Lower School math instruction is organized around the fundamental principles of elementary mathematics. Students delve into place value, estimation, whole number computation, fractions, and decimals.
Students solve for unknowns, complete functions, measure in metric and U.S. Customary Units, analyze graphs and data landmarks, and solve geometric problems. Emphasis is on number sense, computational strategies for mental and written arithmetic, and logical and spatial reasoning.
Carefully woven into instruction is the transition from physical materials that express math ideas concretely to numeric notations that represent ideas abstractly. As a part of this transition, first and second grade students practice the problem-solving strategies of building models, drawing diagrams, creating lists/charts, and writing number sentences. Third and fourth grade students’ expanded problem-solving repertoire includes Singapore bar model diagrams, logic matrixes, open number lines, and parentheses to express complex equations.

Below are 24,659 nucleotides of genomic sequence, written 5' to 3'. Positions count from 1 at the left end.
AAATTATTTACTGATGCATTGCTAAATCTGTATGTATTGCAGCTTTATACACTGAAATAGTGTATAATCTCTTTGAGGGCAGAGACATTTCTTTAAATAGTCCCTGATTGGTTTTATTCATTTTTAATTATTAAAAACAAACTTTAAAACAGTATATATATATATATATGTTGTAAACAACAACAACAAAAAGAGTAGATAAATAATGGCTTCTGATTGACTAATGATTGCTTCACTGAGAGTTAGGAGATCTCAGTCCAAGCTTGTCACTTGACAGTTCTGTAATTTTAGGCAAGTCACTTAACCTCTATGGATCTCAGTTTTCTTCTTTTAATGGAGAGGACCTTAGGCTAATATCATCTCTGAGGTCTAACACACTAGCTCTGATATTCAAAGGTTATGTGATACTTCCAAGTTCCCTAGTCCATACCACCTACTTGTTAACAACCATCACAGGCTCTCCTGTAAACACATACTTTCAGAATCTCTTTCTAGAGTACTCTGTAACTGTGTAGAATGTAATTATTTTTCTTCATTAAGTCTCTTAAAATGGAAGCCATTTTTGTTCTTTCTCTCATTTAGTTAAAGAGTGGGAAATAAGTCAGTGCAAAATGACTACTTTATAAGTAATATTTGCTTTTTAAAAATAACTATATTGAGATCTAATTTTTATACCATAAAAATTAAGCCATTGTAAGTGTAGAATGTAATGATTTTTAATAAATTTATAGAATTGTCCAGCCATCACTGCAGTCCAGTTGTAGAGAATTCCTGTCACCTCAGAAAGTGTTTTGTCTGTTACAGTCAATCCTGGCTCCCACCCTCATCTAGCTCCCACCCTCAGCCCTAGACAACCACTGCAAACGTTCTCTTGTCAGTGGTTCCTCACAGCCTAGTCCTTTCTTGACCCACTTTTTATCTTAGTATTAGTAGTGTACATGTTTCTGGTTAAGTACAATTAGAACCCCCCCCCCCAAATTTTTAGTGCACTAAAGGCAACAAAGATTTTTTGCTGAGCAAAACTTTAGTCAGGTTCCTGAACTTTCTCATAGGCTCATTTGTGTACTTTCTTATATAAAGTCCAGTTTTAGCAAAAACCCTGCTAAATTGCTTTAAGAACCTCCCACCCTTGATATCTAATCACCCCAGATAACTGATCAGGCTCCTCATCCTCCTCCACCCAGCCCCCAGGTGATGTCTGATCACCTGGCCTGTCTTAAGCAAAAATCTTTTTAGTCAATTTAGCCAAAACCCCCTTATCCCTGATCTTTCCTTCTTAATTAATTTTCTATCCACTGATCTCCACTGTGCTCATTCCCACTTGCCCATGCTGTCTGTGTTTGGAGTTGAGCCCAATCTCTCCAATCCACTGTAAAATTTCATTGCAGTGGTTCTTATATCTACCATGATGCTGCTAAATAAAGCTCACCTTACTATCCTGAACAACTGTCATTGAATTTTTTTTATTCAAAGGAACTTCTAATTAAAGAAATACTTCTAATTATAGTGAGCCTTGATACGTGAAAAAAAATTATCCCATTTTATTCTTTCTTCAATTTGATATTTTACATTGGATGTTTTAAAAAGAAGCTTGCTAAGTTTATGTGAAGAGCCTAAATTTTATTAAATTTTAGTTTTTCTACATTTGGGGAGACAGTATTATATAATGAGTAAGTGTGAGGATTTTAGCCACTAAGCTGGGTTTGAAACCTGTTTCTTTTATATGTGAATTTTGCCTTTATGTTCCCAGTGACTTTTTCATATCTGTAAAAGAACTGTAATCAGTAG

Mathematical learning extends beyond the six designated math classes each week. Students encounter math in their humanities, science and art units. For example:
- First grade scientists use fraction notation to record the numbers of Amazon rainforest animals in their drawings;
- Second grade historians outline the perimeter of Lewis and Clark’s keelboat to determine its area;
- Third grade mathematicians use technology to study the polyhedron family and invent nets for new 3D shapes;
- Fourth grade scientists measure birds caught in mist nets before banding and releasing them.
Interdisciplinary studies foster active learning and provide opportunities to apply math concepts and skills to other disciplines.